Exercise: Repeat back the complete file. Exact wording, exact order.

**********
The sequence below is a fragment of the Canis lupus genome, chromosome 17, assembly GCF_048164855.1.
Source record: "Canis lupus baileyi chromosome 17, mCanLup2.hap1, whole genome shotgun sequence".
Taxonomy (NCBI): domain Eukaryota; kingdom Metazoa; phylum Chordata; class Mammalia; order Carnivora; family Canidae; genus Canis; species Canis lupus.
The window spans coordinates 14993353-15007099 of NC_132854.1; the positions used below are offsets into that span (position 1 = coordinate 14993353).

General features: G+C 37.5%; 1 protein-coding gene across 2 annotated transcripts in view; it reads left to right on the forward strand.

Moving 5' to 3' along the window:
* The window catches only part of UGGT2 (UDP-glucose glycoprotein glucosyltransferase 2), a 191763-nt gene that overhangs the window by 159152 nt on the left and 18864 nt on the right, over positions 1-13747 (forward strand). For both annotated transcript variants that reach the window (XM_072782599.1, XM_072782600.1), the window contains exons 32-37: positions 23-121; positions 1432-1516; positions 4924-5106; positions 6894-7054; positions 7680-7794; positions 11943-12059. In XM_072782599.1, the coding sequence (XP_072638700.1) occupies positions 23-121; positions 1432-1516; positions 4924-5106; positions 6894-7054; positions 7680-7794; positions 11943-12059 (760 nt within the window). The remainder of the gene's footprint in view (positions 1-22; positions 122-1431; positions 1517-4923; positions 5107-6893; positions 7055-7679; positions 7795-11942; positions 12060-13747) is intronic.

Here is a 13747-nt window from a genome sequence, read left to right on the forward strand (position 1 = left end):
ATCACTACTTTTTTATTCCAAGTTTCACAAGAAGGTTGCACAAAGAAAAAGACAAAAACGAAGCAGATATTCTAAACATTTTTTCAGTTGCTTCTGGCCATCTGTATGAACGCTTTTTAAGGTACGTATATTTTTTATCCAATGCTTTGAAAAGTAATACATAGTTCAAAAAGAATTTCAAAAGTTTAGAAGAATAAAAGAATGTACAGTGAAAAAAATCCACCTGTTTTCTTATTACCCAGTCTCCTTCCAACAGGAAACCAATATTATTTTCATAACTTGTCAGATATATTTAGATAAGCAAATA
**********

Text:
The sequence below is a fragment of the Canis lupus genome, chromosome 17, assembly GCF_048164855.1.
Source record: "Canis lupus baileyi chromosome 17, mCanLup2.hap1, whole genome shotgun sequence".
Taxonomy (NCBI): domain Eukaryota; kingdom Metazoa; phylum Chordata; class Mammalia; order Carnivora; family Canidae; genus Canis; species Canis lupus.
The window spans coordinates 14993353-15007099 of NC_132854.1; the positions used below are offsets into that span (position 1 = coordinate 14993353).

General features: G+C 37.5%; 1 protein-coding gene across 2 annotated transcripts in view; it reads left to right on the forward strand.

Moving 5' to 3' along the window:
* The window catches only part of UGGT2 (UDP-glucose glycoprotein glucosyltransferase 2), a 191763-nt gene that overhangs the window by 159152 nt on the left and 18864 nt on the right, over positions 1-13747 (forward strand). For both annotated transcript variants that reach the window (XM_072782599.1, XM_072782600.1), the window contains exons 32-37: positions 23-121; positions 1432-1516; positions 4924-5106; positions 6894-7054; positions 7680-7794; positions 11943-12059. In XM_072782599.1, the coding sequence (XP_072638700.1) occupies positions 23-121; positions 1432-1516; positions 4924-5106; positions 6894-7054; positions 7680-7794; positions 11943-12059 (760 nt within the window). The remainder of the gene's footprint in view (positions 1-22; positions 122-1431; positions 1517-4923; positions 5107-6893; positions 7055-7679; positions 7795-11942; positions 12060-13747) is intronic.

Here is a 13747-nt window from a genome sequence, read left to right on the forward strand (position 1 = left end):
ATCACTACTTTTTTATTCCAAGTTTCACAAGAAGGTTGCACAAAGAAAAAGACAAAAACGAAGCAGATATTCTAAACATTTTTTCAGTTGCTTCTGGCCATCTGTATGAACGCTTTTTAAGGTACGTATATTTTTTATCCAATGCTTTGAAAAGTAATACATAGTTCAAAAAGAATTTCAAAAGTTTAGAAGAATAAAAGAATGTACAGTGAAAAAAATCCACCTGTTTTCTTATTACCCAGTCTCCTTCCAACAGGAAACCAATATTATTTTCATAACTTGTCAGATATATTTAGATAAGCAAATA